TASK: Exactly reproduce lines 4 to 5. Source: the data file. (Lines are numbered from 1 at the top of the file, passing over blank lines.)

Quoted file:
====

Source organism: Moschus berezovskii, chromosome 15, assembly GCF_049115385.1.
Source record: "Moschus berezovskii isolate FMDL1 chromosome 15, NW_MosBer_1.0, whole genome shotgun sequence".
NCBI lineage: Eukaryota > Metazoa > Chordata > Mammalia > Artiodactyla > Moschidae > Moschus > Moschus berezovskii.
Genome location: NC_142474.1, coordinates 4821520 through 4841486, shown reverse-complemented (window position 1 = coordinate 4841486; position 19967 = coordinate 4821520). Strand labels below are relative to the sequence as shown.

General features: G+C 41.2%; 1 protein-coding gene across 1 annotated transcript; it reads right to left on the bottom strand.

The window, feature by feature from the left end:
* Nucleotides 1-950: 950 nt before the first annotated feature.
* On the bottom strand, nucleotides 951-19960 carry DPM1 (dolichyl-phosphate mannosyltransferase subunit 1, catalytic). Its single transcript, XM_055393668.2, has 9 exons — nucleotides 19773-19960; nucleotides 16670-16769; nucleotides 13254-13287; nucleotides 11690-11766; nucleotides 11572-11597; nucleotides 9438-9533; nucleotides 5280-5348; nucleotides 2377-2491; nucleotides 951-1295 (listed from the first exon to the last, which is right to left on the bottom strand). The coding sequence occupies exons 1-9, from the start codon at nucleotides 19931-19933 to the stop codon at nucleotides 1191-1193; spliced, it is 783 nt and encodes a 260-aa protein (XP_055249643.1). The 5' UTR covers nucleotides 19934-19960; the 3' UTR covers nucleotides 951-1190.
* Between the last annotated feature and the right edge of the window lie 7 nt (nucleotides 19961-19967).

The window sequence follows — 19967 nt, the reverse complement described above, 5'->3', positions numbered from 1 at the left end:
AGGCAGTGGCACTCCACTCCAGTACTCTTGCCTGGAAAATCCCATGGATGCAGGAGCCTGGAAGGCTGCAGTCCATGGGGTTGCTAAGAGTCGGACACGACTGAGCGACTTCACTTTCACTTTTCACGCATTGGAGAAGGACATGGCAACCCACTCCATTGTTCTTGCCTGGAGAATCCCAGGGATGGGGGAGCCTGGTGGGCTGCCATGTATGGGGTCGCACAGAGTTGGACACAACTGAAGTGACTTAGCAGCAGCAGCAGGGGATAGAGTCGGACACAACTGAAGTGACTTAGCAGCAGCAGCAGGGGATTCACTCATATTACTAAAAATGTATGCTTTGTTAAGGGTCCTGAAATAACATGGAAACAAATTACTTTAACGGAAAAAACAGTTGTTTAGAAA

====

Genome location: NC_142474.1, coordinates 4821520 through 4841486, shown reverse-complemented (window position 1 = coordinate 4841486; position 19967 = coordinate 4821520). Strand labels below are relative to the sequence as shown.

General features: G+C 41.2%; 1 protein-coding gene across 1 annotated transcript; it reads right to left on the bottom strand.